Although the Spanish Civil War certainly became a struggle of great international significance, it began as a distinctly Spanish conflict in the summer of 1936. On 17 July a group of right-wing army officers launched a coup against the democratic centre-left government of the Spanish Republic.
Essentially the outcome of longer-term socio-economic inequalities and political divisions, the Civil War was an escalation of a bitter and uneven struggle between the forces of reform and the reactionary forces of entrenched privilege in Spain.
The coup divided the country geographically, largely along political lines. Three years of fighting followed, eventually resulting in victory for the rebel forces and four decades of authoritarian dictatorship under General Francisco Franco.
War in the North
In March 1937 the rebels began their northern campaign against the Basque Country – an important industrial centre. Even the socially conservative Basque Nationalist Party had sided with the Republic, as the rebels were opposed to any form of separatism within Spain.
The northern campaign included bombing raids, carried out by the German Condor Legion. The Luftwaffe’s involvement contravened the Non-Intervention Agreement, which the major European powers had concluded the previous summer.
Background image: Street Fighting, the Spanish Civil War, 1936-1939. Editorial credit: Everett Historical / Shutterstock.com
Image: Map of the Basque Country.
Britain and France, in the spirit of appeasement, were concerned that the Civil War might escalate into a general continental war and hoped non-intervention would quarantine the conflict. Non-intervention meant that, in the face of the rebels blockading the Basque coast, the British government refused to protect British ships bearing vital food supplies to Bilbao – although some captains bravely decided to run the blockade.
During the course of the Civil War, the non-intervention agreement was ignored by Nazi Germany and Fascist Italy, who provided vital assistance to the rebels, and by the Soviet Union, which helped the Republic to a lesser extent. Famously, anti-fascist volunteers from around the world also fought against Franco as part of the International Brigades.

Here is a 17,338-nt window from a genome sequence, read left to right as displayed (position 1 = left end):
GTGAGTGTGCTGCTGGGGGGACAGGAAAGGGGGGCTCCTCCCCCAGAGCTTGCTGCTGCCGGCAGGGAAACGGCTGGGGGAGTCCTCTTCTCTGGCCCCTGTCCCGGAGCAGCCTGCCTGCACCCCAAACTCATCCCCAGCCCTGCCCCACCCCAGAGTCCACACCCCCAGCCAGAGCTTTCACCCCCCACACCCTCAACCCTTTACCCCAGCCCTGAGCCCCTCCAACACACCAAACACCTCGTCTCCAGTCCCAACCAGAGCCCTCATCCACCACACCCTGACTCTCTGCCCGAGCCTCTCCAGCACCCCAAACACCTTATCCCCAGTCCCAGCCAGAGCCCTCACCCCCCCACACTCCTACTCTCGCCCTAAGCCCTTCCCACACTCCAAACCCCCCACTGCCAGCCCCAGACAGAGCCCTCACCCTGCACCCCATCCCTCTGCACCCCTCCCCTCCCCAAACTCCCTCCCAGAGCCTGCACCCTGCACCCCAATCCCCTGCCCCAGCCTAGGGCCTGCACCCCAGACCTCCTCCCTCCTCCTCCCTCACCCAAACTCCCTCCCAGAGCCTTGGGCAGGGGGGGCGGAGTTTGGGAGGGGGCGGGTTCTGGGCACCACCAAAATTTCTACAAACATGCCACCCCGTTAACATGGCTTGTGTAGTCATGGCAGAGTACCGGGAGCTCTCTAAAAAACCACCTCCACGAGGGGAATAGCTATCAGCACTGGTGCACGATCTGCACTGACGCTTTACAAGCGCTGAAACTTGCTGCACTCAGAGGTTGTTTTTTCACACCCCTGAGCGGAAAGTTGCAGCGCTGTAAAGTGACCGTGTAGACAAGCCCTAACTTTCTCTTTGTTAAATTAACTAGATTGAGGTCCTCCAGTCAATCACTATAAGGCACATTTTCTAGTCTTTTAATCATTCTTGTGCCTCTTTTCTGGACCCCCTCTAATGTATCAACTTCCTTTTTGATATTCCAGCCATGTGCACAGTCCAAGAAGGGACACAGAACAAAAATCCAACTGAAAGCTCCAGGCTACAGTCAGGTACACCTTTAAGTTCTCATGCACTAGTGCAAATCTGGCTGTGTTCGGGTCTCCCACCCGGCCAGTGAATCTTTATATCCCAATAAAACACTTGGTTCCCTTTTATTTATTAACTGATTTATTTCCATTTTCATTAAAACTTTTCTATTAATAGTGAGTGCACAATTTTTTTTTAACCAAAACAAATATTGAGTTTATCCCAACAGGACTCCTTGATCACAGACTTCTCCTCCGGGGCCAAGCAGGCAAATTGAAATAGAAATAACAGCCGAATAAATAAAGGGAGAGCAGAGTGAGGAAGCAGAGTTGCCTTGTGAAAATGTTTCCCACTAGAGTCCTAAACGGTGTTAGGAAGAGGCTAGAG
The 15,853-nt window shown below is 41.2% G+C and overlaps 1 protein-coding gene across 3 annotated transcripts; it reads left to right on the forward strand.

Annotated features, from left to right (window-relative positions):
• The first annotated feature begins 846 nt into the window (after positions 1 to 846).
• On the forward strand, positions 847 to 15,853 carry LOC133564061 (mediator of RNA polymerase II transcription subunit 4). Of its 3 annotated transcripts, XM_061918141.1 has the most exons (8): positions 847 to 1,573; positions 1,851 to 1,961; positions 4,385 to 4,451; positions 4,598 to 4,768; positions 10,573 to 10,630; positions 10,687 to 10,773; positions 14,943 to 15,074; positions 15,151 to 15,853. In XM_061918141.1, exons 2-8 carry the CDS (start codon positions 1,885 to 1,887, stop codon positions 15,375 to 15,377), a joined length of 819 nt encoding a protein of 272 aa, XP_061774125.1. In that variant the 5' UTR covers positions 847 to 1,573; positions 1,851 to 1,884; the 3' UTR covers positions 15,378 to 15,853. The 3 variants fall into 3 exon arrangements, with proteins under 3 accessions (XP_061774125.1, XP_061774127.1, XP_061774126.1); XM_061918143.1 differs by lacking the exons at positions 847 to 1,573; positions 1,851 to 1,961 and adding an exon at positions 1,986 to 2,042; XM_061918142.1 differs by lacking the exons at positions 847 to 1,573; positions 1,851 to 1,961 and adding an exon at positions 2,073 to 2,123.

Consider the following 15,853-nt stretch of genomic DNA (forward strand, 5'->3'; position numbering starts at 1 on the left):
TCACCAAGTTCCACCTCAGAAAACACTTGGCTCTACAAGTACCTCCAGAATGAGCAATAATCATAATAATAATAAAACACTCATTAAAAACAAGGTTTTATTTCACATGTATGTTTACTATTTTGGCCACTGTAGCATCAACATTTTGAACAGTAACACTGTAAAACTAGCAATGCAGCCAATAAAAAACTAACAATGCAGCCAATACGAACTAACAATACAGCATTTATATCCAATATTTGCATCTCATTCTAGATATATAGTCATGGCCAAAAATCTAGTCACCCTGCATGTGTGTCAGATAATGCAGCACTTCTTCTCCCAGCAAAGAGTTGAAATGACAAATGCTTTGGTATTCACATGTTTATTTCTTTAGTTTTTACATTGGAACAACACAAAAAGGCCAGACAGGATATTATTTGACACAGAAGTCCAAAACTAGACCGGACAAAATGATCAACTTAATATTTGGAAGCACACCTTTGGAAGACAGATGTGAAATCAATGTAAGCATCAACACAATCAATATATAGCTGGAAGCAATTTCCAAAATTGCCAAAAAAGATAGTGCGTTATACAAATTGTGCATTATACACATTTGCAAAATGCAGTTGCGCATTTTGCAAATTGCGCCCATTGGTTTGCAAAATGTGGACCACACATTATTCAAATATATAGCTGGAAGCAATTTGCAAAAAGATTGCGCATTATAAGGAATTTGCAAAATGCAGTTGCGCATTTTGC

Image: On the Guadalajara Front, a soldier of the Spanish Republican (loyalist) army looks out for airplanes. April 1937. Spanish Civil War, 1936-1939.
Image: International Brigades Flag. Editorial credit: Philip Robinson 1 / Shutterstock.com
The Bombing of Guernica
German and Italian aircraft bombed the historic Basque market town of Guernica during the afternoon of 26 April 1937. The horror of Guernica – essentially a trial run of the kind of civilian terror-bombing that would be replicated on a larger scale in the Second World War – was immortalised in Pablo Picasso’s famous painting.
Image: Guernica after a series of bombings by planes of the German Luftwaffe ‘Condor Legion’ and the Italian Fascist ‘Aviazione Legionaria’ on April 29, 1937.
Image: Guernica (1937) by Pablo Picasso reproduced on a Spanish postage stamp. Editorial credit: spatuletail / Shutterstock.com
Guernica’s profound impact on international public opinion was also a major factor behind the mass evacuation of children from the Basque Country.
This included nearly 4,000 boys and girls who left the port of Santurce near Bilbao on 21 May, destined for an uncertain future in England.
The Situation in Bilbao
Strict rationing was in force in Bilbao and for many weeks the people had been living on beans, rice, cabbage and 35g of black bread a day. British Doctors Richard Ellis and Audrey Russell flew out to Bilbao to carry out medical examinations on the children selected from 10,000 applicants. Some of the medical exams had to take place at night due to bombing. Each child was then handed a cardboard hexagonal disk with an identification number and the words ‘Expedición a Inglaterra’ (‘Expedition to England) printed on it.
According to one contemporary report, the children had a final meal in Bilbao of “white bread rolls with chorizo and hard-boiled eggs and sponge cake”.
When the children said a tearful goodbye, their parents were able to comfort them, and themselves, with the belief that their separation would be only for three months.
However, their prediction was very optimistic, for many of the children would not see their parents, friends and relatives again.
Image: A Tearful Farewell boarding the Habana at Bilbao. Used with kind permission of the BCA’37 UK. The Association for the UK Basque Children.
Image: Label of the Departamento de Asistencia Social, one for each Basque child refugee on board the ship. Used with kind permission of the University of Southampton Special Collections.
A key figure in organising the evacuation was the former Labour MP, Leah Manning, who had been a student in Cambridge and teacher in the city’s ‘ragged school’ for the poor. She worked tirelessly in Bilbao to encourage mothers to register their children for escape to Britain and led the campaign also supported by the Duchess of Atholl, a Conservative MP, to persuade the government to allow the children to come.